Christian v. United States, 8 F.2d 732 (5th Cir. 1925)

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U.S. Court of Appeals for the Fifth Circuit - 8 F.2d 732 (5th Cir. 1925)
October 30, 1925

8 F.2d 732 (1925)


No. 4551.

Circuit Court of Appeals, Fifth Circuit.

October 30, 1925.

*733 Kenneth C. Charlton, of Birmingham, Ala., for plaintiff in error.

Jim C. Smith, Asst. U. S. Atty., of Birmingham, Ala., for defendant in error.

Before WALKER, BRYAN, and FOSTER, Circuit Judges.

BRYAN, Circuit Judge.

This is an indictment in four counts for violations of the National Prohibition Act (Comp. St. Ann. Supp. 1923, § 10138¼ et seq.). The first count charges the unlawful sale, and the second count charges the unlawful possession, of the same liquor. The third count charges a second unlawful sale, and the fourth count charges the maintenance of a common nuisance. The information was not verified by the district attorney, but the court overruled a demurrer, and a motion to strike it, based upon that ground.

The defense interposed was that of an alibi. A prohibition agent testified for the government that he bought from defendant the liquor described in one of the counts of the information. Defendant became a witness in his own behalf, and testified that he had never seen the prohibition agent until the morning of the trial. On cross-examination, defendant was asked if he did not, a few days before the trial, in a conversation with the district attorney, offer to plead guilty if be could settle the charge against him by paying a fine. Defendant denied the conversation, but on rebuttal the district attorney testified, over objection, that it had occurred, and was substantially as stated in the impeaching question.

Defendant was convicted on the first three counts, and acquitted on the fourth. The sentence was for less than could be imposed under either count, and for that reason the only assignments of error which need be considered are those challenging the court's rulings in sustaining the information and admitting in evidence the district attorney's testimony as to his conversation with defendant.

The offenses charged are not punishable by imprisonment for a term exceeding one year, and are therefore not felonies or infamous crimes, but misdemeanors, which may be prosecuted upon information instead of upon indictment. Criminal Code, § 335 (Comp. St. § 10509); Ex parte Wilson, 114 U.S. 417, 5 S. Ct. 935, 29 L. Ed. 89. There is no requirement of law that an information be verified or supported by the oath of the district attorney. Weeks v. United States, 216 F. 292, 132 C. C. A. 436, L. R. A. 1915B, 651, Ann. Cas. 1917C, 524. It is true that the Fourth Amendment to the Constitution protects a citizen against arrest, except upon a warrant supported by oath or affirmation. The only purpose served by an oath to an information is to furnish a basis and authority for the arrest of the defendants. Logically, the only advantage a defendant could take of an unverified information would be to secure his release from custody, because there was no proper warrant of arrest. Whether the defendant is properly in custody is a matter which does not affect the information. It was all-sufficient that defendant was present and submitted to trial on a valid information.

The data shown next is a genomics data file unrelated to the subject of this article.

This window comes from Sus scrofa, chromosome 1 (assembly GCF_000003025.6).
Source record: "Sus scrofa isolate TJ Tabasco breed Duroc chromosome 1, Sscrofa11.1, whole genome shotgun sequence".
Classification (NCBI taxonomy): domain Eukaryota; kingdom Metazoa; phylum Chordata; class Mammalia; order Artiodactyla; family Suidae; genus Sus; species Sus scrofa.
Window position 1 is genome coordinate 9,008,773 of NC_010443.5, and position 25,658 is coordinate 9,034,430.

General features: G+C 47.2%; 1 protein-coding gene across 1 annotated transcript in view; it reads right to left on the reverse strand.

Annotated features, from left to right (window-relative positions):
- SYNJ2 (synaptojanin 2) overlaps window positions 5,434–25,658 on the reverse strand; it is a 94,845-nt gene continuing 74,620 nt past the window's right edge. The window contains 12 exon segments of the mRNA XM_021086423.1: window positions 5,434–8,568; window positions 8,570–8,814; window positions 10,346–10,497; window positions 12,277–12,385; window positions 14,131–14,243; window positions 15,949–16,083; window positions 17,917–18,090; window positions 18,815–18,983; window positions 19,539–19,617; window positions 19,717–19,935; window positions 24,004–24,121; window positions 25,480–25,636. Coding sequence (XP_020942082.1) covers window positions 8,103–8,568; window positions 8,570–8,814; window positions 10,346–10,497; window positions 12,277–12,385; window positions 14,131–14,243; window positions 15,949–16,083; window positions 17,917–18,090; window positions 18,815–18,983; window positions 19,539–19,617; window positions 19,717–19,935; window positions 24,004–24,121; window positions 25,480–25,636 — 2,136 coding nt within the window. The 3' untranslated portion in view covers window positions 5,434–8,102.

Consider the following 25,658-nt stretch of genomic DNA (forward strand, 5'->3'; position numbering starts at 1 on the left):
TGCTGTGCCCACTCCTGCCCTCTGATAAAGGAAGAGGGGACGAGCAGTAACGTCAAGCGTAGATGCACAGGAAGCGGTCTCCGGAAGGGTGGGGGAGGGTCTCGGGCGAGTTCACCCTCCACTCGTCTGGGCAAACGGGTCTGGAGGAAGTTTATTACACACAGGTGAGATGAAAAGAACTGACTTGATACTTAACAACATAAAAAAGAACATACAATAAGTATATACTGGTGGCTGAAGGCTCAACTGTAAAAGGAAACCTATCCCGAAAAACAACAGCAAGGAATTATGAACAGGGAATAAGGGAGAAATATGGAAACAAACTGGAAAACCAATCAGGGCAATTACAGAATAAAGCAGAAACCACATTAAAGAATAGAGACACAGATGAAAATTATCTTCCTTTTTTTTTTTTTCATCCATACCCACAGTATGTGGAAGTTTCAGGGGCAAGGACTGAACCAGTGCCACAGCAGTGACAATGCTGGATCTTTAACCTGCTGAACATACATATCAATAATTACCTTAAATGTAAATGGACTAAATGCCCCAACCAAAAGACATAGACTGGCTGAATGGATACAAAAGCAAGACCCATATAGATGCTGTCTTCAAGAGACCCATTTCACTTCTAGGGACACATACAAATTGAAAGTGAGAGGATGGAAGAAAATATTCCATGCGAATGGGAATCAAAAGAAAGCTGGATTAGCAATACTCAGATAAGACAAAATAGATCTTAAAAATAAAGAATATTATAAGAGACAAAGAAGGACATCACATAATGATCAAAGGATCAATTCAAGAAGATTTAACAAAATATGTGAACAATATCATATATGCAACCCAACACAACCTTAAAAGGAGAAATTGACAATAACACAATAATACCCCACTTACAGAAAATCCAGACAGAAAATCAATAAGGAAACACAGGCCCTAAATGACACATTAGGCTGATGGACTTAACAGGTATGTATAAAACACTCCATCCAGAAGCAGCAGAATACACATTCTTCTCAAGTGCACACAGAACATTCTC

The conversation which the district attorney testified he had with defendant was objected to on the ground that it disclosed an offer of compromise. Needless to say, it also was evidence of guilt. Although there are authorities to the contrary, we are of opinion that the rule which excludes offers of compromise in civil cases does not apply to criminal cases. The law encourages the settlement of civil suits, but the compounding of crime is against public policy. State v. Soper, 16 Me. 293, 33 Am. Dec. 665; State v. Rodrigues, 45 La. Ann. 1040, 13 So. 802; State v. Rucker, 86 S. C. 66, 68 S.E. 133; Collins v. State, 115 Wis. 596, 92 N.W. 266.

Error is not made to appear, and the judgment is affirmed.

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